The estimated $1.1bn Granite State Power Link (GSPL) and $400m Northeast Renewable Link (NRL) are in the early stages of development, and National Grid plans to submit permit applications for each project in the near future, Will Hazelip, vice president, National Grid, told TransmissionHub.
For the NRL, the two primary permits involve the Massachusetts Energy Facilities Siting Board and the New York State Public Service Commission, he said, adding, “[W]e’ll submit applications for both of those next year.”
The environmental studies to support those applications are ongoing, “so we’ve made very good progress since beginning these projects last year, in terms of gaining site access to perform those environmental studies,” he said, adding that many of the studies are already complete.
Hazelip also said that National Grid is on track to apply for the Presidential permit before the end of the year for the GSPL, “and then we’ll make applications with both the states of New Hampshire and Vermont for permits in each of those states next year.”
As with the NRL, the company is “making very good progress in terms of the environmental studies needed to support those applications, as well as the design and engineering,” he said.
A primary initiative in the United States for National Grid involves the GSPL and NRL, which are both partnered with generation developers to offer supply options to Massachusetts in response to the request for proposals (RFP) that was issued in March and that aims to procure 9.45 terrawatt hours annually of clean energy, Hazelip said.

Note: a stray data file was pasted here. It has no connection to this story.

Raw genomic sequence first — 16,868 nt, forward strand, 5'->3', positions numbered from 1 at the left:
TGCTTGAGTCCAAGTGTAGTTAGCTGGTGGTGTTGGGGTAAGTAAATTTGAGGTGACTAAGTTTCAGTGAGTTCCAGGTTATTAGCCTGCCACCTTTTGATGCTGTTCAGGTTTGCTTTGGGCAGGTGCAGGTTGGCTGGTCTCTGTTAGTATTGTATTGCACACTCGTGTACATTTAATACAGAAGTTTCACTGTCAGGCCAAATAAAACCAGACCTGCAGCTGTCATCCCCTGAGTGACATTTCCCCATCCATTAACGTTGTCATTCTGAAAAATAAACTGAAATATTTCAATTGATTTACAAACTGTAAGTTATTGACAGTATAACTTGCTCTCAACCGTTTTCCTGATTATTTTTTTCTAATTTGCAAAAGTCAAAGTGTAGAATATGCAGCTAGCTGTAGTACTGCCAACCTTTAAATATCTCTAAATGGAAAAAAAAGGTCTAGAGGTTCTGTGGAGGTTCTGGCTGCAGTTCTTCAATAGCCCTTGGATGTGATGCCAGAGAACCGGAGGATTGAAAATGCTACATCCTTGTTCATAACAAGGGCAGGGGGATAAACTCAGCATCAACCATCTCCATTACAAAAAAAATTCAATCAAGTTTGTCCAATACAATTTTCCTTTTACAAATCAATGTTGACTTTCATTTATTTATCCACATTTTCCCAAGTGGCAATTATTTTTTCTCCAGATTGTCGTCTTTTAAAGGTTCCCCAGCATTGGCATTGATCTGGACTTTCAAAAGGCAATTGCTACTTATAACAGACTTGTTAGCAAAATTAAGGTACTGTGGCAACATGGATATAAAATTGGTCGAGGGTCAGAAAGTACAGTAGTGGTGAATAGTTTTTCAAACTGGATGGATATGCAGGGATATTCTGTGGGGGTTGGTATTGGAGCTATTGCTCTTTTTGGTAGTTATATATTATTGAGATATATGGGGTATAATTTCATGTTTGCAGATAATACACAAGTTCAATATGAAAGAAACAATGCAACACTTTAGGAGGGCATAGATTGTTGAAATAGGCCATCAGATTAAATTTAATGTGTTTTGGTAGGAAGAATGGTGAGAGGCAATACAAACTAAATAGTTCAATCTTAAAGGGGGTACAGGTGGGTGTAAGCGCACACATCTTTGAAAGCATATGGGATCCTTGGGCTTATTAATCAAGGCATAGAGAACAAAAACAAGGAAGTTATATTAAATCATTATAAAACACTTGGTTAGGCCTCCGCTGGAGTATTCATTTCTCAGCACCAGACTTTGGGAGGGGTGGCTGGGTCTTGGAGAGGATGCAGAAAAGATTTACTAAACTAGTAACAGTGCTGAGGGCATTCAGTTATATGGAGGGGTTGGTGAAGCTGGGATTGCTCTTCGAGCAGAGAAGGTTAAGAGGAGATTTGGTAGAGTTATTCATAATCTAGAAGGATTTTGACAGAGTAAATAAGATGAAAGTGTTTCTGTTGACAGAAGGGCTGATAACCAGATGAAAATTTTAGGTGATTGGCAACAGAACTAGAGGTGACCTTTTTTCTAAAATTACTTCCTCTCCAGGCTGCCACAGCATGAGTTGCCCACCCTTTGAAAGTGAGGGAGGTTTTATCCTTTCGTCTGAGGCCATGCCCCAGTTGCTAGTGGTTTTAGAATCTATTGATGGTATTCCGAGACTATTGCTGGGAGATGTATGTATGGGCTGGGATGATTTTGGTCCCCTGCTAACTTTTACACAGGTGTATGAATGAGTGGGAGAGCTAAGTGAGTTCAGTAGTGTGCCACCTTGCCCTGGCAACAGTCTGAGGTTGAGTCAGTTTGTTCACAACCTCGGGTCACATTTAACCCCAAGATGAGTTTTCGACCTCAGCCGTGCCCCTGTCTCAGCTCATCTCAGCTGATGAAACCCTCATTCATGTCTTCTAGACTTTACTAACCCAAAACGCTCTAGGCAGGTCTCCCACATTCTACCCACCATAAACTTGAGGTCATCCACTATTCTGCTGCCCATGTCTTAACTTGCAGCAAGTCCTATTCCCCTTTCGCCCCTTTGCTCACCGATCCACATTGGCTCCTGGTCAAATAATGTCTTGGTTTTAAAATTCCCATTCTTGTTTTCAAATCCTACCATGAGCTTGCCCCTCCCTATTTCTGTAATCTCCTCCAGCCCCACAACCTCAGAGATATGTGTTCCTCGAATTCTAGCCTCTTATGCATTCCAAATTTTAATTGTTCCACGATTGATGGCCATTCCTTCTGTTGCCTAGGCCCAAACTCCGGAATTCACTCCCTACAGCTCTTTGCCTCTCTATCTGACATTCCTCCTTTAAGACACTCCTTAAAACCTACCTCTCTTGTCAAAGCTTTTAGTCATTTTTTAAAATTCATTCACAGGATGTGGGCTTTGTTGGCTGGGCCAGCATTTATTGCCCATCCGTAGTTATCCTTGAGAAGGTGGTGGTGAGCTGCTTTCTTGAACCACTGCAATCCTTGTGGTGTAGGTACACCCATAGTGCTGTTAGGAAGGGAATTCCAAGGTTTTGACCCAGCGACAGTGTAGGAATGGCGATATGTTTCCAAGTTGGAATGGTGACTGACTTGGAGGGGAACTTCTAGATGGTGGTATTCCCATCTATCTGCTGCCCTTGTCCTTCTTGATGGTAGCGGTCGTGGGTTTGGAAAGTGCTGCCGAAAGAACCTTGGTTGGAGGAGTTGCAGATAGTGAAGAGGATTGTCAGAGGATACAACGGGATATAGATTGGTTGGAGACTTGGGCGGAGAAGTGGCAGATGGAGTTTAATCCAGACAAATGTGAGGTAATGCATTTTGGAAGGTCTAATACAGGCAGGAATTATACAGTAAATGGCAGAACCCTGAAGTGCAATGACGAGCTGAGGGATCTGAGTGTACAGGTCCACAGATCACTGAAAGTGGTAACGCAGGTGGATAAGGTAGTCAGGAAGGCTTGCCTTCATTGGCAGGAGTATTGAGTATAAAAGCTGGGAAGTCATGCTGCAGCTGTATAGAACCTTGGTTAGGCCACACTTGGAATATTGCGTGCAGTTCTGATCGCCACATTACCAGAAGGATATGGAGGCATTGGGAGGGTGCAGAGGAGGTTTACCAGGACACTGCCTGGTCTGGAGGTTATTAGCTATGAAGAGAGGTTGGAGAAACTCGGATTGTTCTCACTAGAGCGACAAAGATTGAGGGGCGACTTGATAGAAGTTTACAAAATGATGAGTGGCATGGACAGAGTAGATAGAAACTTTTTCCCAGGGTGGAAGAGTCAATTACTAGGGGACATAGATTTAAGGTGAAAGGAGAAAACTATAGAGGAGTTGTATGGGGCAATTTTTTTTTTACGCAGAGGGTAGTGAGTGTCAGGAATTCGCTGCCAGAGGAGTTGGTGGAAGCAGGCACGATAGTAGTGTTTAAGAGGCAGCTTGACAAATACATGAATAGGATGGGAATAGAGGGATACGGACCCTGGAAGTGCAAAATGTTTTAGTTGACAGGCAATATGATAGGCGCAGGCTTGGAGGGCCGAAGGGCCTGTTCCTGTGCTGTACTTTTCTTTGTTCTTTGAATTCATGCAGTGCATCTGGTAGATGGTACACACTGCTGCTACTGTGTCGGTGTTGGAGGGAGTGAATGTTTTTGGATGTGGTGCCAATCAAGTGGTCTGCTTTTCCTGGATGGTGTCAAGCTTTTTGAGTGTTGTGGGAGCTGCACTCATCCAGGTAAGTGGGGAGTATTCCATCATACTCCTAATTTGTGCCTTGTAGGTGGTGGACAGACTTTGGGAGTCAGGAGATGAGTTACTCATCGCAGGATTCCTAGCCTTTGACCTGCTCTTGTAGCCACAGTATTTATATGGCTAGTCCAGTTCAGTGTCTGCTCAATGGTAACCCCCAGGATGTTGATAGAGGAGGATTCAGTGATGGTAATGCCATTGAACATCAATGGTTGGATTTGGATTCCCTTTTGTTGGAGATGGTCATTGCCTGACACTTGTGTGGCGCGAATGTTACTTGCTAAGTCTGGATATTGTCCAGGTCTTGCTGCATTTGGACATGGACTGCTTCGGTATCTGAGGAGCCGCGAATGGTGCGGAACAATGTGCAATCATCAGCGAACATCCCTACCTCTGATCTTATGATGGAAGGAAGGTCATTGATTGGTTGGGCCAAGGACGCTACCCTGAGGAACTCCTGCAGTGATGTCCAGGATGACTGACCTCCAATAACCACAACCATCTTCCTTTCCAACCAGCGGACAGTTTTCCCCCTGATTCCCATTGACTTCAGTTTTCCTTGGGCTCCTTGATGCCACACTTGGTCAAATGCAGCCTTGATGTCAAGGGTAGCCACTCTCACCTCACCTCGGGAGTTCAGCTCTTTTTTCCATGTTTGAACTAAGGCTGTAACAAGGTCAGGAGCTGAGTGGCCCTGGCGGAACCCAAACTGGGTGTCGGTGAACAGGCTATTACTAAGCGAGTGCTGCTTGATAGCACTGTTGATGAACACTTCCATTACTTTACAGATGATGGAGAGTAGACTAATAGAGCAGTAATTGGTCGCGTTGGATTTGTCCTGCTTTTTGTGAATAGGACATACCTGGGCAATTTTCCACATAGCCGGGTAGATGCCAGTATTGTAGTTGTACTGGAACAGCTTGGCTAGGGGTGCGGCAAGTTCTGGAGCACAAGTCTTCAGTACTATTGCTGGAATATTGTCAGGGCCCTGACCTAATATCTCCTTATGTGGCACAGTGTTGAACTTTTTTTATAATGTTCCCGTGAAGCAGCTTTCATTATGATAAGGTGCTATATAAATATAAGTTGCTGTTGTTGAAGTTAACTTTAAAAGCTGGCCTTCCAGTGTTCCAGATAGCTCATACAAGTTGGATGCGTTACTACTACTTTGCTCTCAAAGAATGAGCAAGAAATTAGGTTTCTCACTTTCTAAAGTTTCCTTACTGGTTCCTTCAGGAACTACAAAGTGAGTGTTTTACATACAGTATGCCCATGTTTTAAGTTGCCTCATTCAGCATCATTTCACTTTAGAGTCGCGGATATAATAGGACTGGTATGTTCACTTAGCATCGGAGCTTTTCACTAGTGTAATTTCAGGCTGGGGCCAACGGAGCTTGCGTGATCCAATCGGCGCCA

The GSPL is designed to transmit 1,200 MW from Québec into the New England transmission system, while the NRL is designed to transmit 600 MW of energy from New York to Massachusetts, he noted.
According to a project fact sheet, the GSPL would involve building about 59 miles of new high-voltage direct current (HVDC) transmission line from a new converter station in northern Vermont to a new converter station in Monroe, N.H. The project would require an interconnection upgrade to about 109 miles of existing alternating current (AC) transmission lines from Monroe to a new switching station in Londonderry, N.H. The fact sheet also noted that the entire project and interconnect would stay within, or adjacent to, existing transmission corridors.